In the same way, you should be careful before disabling processes in Windows Task Manager. We have compiled a list of processes you should not kill in the Task Manager. So, never disable a process you don’t know about, even to free up some CPU, memory, or network resources.

6. Installing Programs From Unreliable Sources.
Software and apps installed from untrustworthy sources carry viruses and inject them into the computer. While Microsoft Defender Firewall catches most of them when you try to install them, there are times when they bypass it.
Therefore, always download files from trusted websites and confirm that the files are safe to download before clicking on the download button. In addition, if your Firewall or antivirus warns you about a potential threat, don’t keep them on your computer.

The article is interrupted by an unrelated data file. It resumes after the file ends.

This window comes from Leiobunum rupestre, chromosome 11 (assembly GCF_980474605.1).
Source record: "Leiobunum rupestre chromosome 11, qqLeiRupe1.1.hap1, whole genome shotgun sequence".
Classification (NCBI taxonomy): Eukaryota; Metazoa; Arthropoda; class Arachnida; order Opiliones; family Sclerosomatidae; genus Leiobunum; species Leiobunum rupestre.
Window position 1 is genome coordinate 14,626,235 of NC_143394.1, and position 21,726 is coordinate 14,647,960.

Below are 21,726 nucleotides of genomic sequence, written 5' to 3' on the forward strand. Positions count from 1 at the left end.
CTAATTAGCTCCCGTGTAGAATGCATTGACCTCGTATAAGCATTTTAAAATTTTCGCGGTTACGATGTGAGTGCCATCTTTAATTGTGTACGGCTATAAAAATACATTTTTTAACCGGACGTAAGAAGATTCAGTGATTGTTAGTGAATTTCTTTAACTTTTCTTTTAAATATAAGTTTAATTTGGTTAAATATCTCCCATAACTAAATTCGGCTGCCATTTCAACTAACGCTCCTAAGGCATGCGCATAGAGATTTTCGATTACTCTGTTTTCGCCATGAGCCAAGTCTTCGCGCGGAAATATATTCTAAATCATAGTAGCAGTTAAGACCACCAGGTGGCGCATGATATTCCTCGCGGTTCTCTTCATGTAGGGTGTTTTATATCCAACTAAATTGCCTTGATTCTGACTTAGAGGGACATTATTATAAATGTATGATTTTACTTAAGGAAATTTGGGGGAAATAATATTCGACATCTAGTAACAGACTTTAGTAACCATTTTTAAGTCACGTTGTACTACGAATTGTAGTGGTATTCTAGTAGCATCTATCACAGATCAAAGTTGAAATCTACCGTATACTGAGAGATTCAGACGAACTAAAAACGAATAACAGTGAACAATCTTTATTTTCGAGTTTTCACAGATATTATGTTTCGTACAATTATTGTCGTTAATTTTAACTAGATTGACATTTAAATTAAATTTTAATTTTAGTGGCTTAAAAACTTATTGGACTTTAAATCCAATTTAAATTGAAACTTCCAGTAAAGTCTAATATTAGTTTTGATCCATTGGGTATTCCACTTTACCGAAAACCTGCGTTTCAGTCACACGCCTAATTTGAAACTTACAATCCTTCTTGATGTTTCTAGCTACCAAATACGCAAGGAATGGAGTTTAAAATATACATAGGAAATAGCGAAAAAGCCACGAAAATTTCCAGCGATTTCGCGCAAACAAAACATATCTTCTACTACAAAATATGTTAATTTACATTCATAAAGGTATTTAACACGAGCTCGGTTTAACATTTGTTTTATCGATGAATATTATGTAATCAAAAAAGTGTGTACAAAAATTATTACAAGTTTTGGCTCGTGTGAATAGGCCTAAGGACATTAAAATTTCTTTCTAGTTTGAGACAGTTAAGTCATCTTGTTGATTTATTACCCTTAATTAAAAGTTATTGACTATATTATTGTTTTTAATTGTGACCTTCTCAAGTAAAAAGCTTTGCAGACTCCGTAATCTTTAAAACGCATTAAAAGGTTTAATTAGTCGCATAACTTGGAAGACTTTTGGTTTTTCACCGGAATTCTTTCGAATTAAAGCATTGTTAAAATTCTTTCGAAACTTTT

Create a Restore Point and Take Regular Backups.
Despite your best efforts to avoid doing anything on the list above, there is always the possibility of something unexpected happening someday. As a result, you may lose all your valuable data or have to reinstall the OS—not the outcomes you would want.
If you want to avoid such a situation, it is best to create a restore point to get your computer back to its previous healthy state.
Also, you should regularly back up Windows files so that even if you end up disrupting Windows and subsequently deleting all the restore points without a trace, you will still have access to your files.

Don’t Touch the Critical Windows Processes.
Do your best to avoid doing any of the forbidden things listed above, and if you need to go for something to solve a particular problem, back up your data beforehand.